“Maintain a focus on quality that produces deliverables that meet project objectives and align to the needs, uses, and acceptance requirements set forth by relevant stakeholders.” PMBOK, pg. 47
The vendor demo was turning bad real quick. The vendor built a beautiful website that was feature rich and visually appealing. Whether on a computer or phone, it looked great. The issue was, it was SLOW. I mean damn SLOW! Click a link and the spinning wheel would turn and turn. Painful.
When the product manager asked if the website was connecting to a test or production backend, they told us it was production. Frustrated, the product manager called out the slow performance to which the vendor responded “We met requirements. Speed expectations were not one of them.” Let’s just say the meeting went downhill from there!
A project is undertaken to create a unique product, service, or result. Requirements are tied to this unique outcome, and with those, come the expectation that the end result will work! This is where quality steps in.
Quality can be an abstract or a scientific conversation. For example, “Visually Stunning” as a website requirement is subjective. Whereas, a biotech project with a 95.5+% sample accuracy rate, is much more exact. That’s why when it comes to quality, ask for both qualifiable and quantifiable metrics the project will produce. Understand stakeholder objectives!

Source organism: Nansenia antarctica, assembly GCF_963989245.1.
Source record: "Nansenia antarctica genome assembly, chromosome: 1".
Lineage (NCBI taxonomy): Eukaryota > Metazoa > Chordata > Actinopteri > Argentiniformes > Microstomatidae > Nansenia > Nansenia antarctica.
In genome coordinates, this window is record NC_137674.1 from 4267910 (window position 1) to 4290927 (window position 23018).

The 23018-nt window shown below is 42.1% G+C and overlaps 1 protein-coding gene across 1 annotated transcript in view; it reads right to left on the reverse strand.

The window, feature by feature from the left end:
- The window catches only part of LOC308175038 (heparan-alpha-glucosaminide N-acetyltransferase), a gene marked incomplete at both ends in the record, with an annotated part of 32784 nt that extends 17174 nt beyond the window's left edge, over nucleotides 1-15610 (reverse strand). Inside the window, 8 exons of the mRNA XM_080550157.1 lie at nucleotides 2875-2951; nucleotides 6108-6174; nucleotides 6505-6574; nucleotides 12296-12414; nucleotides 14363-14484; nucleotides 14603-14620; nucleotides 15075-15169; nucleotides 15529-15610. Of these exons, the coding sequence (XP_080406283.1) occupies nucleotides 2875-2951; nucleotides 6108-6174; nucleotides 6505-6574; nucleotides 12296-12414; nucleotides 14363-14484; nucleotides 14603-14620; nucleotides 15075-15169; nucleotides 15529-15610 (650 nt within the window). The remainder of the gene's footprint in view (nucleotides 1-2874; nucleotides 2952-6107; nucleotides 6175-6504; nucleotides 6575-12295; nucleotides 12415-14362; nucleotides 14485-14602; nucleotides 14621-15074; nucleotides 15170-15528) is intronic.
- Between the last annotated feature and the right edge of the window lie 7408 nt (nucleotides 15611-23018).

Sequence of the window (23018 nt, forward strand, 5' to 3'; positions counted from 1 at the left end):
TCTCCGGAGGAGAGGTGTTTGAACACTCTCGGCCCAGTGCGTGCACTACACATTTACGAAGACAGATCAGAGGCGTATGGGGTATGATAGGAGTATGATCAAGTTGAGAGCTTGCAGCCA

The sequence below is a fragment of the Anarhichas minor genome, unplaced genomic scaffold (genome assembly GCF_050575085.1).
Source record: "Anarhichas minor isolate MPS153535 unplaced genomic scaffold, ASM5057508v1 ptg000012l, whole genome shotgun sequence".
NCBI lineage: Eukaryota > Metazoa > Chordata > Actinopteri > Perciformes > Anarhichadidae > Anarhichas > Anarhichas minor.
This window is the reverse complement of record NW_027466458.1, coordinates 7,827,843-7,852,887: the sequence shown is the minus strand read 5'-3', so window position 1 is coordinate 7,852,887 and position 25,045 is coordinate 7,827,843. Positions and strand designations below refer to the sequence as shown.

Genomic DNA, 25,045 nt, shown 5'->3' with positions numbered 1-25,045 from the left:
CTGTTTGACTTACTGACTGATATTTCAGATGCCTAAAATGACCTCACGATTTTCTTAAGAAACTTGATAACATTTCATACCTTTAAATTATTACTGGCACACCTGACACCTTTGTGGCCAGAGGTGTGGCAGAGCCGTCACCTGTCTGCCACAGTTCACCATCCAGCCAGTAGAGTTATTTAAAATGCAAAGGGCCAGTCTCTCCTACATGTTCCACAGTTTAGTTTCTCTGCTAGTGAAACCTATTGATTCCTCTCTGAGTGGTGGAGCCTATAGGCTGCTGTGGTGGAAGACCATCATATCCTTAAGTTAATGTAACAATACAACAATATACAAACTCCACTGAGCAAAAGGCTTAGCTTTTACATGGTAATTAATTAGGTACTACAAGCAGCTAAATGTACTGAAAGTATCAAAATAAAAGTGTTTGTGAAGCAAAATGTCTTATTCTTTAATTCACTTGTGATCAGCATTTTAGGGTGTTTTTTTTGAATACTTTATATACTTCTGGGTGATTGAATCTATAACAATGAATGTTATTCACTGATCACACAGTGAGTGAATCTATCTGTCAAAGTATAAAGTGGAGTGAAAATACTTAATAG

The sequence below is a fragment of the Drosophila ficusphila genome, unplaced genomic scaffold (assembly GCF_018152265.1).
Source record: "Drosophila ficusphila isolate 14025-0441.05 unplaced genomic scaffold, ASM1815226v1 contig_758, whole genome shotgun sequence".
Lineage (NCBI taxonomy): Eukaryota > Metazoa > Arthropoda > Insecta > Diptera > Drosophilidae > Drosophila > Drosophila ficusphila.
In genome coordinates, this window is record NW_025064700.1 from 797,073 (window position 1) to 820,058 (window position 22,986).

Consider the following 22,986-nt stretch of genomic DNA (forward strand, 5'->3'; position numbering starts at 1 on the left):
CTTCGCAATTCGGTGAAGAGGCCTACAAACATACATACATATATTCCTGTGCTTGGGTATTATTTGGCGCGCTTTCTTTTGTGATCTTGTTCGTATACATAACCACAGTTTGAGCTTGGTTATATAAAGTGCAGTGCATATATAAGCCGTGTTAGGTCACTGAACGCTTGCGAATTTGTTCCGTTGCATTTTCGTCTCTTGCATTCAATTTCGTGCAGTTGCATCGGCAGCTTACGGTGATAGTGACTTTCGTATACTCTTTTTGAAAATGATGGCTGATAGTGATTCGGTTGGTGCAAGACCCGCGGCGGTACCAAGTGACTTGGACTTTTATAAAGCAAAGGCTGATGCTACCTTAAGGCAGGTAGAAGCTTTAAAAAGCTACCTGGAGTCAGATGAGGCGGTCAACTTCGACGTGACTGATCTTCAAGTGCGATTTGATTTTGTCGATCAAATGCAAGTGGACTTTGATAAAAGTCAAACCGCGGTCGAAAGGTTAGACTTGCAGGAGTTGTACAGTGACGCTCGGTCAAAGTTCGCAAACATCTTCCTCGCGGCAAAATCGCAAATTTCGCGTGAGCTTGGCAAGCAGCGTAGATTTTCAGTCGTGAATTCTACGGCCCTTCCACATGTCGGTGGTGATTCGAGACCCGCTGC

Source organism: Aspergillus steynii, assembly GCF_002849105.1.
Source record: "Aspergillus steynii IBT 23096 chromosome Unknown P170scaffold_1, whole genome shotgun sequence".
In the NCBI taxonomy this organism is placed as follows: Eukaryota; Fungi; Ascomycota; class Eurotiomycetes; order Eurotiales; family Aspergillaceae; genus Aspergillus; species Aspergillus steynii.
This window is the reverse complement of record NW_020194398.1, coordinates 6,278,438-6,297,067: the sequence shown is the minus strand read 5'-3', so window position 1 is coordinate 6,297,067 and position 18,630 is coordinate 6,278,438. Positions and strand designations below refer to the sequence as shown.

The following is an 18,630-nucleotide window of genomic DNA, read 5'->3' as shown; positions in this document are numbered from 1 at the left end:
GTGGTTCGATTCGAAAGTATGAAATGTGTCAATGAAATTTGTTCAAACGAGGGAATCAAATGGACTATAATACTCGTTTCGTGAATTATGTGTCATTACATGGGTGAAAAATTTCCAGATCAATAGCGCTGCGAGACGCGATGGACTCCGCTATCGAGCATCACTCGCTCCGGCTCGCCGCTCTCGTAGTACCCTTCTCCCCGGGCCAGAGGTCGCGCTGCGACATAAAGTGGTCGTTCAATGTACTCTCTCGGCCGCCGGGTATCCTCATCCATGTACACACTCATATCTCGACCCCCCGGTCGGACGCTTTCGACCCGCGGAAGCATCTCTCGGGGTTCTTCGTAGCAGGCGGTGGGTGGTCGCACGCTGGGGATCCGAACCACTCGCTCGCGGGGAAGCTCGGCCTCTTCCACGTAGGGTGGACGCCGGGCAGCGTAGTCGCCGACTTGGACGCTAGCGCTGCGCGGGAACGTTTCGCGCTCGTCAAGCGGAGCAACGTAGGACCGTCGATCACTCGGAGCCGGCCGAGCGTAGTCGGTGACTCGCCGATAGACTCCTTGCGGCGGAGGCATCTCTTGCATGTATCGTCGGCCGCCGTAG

PMBOK points out a number of positive outcome quality creates. But, ultimately, I would lump all of them into the category of HAPPY STAKEHOLDERS! Good quality leads to happy people all the way around. Happy customers or client. Happy sponsor. Happy finance and operational people (less rework & cost, which makes finance smile!). Happy project manager and team when they don’t have to listen to complaining about something not working. Lots of happy people!!
Take time to understand quality requirements, both explicit and implicit, early in your project. Document quality requirements so your team understands and can build that into their work. Don’t be like our vendor who had a feature-rich website everyone would get frustrated using because of performance. Be sure to keep your stakeholders happy!
Project Management Institute. (2021). A Guide to the Project Management Body of Knowledge (PMBOK guide) (7th ed.). Project Management Institute.